20 March 2013
Hank Williams- The Poet
Loneliness is an emotion everyone has experienced. Some songs express this feeling very well. A classic example of a song for a lonely heart is A Tear in my Beer by Hank Williams, Sr. This song is an old country ballad, a cowboy singing about a broken heart while he is drinking his pain away. Whether one has only lyrics or has a performance, the song is powerful. Each way has power, and either one gives the reader or listener that lonely feeling, but each way has its own personal area of strength.
Hank Sr didn’t release this song during his lifetime. His version got famous when Hank Jr covered his father’s song. Hank Sr wasn’t alive to hear Hank Jr’s version, so when Hank Jr recorded it, he took Hank Sr’s recording and added it to his, to add to the effect. This did add to the effect, but it still isn’t a heart-wrencher like the original. The original version was simple and straightforward, with only Hank and his guitar. Hank Jr’s version has a more upbeat sound, but a less personal sound.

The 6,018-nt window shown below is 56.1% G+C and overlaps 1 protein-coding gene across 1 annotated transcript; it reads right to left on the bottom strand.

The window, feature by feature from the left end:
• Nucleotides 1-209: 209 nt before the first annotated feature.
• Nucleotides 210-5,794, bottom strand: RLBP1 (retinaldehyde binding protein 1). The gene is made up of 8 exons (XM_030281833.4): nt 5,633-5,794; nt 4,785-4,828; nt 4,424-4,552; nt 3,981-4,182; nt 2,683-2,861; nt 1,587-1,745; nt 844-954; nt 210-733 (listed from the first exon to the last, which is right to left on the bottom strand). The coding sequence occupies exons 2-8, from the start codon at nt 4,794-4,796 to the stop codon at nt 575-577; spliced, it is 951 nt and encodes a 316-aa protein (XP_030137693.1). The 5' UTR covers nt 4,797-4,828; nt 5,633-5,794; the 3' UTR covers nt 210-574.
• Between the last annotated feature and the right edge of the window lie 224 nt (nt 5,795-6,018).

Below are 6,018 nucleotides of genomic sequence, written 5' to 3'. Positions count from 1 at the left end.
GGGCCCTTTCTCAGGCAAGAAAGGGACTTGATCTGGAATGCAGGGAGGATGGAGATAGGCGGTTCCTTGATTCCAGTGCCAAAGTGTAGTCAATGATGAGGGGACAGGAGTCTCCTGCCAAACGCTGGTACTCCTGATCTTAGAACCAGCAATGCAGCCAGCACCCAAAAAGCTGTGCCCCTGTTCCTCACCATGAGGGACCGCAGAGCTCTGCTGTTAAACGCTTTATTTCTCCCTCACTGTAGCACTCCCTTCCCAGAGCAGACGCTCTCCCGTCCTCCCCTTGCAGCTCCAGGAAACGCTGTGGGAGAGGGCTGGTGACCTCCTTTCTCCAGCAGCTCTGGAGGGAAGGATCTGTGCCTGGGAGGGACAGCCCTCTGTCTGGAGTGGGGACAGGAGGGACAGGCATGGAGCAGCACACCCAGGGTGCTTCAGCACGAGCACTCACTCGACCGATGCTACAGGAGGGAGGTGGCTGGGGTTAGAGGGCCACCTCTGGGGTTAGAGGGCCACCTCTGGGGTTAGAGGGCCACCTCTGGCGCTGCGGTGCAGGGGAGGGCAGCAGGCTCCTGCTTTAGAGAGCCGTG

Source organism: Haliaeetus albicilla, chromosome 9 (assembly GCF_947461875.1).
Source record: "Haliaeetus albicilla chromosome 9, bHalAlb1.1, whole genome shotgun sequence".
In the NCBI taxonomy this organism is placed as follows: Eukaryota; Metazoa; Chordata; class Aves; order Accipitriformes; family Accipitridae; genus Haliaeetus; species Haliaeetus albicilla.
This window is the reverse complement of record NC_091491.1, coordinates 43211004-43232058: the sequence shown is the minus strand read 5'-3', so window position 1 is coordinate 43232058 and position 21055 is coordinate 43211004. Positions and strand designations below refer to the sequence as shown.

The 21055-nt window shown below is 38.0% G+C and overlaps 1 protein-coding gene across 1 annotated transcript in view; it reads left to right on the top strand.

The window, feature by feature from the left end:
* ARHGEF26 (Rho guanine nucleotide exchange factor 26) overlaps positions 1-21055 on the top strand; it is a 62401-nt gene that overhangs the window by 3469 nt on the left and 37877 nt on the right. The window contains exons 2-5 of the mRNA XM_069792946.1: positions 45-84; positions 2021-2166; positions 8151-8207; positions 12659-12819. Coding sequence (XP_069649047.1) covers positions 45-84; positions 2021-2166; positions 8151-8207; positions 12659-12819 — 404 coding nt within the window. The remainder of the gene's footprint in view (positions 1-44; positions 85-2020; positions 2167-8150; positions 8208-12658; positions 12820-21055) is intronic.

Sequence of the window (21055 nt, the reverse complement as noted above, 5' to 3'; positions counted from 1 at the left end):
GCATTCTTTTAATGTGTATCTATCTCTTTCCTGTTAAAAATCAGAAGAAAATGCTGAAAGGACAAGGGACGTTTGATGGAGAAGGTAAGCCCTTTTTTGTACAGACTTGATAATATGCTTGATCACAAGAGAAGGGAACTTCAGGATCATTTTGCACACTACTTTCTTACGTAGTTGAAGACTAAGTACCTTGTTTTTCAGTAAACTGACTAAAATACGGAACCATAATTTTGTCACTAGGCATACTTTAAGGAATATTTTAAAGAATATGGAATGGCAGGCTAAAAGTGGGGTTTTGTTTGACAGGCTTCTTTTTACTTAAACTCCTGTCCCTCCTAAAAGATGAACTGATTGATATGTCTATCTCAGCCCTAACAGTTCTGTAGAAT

Looking at the lyrics alone, one might think there needs to be music. The song alone doesn’t sound very poetic, with no set rhyme scheme. It also seems to not flow, or have rhythm. Despite lacking these qualities, the emotion in this song is heavy. The lyrics are saturated in emotion, it is dripping everywhere. The reader can’t help but feel the loneliness in these words. The repetition of the chorus “There’s a tear in my beer/ ‘cause I’m crying for you dear/ you are on my lonely mind” (Williams) stresses how lonely Hank really is. Another conveyed feeling is the feeling of depression and hopelessness. He is “gonna keep drinkin’ until” he’s “petrified”, he “can’t move a toe” or “can’t even think.” He has no hope at this point, and the reader feels that with those expressions. He is planning on drinking himself into a vegetable, with no senses, no feelings, nothing. The reader can feel Hank’s pain as they read these words. The little music there is with this song helps set the rhythm, flow, and when he sings it, the rhyme really sticks out. The performance hits the feels even more than the lyrics alone do. When the listener hears Hank singing, in that sad, southern drawl, the feelings are emphasized. The guitar also helps, because it is a very low, mellow sound, which ties in with the words well. When the song is sung, the different poetic elements stick out better. The rhyme is heard, partially because there is some slant rhyme, and also because of the way the…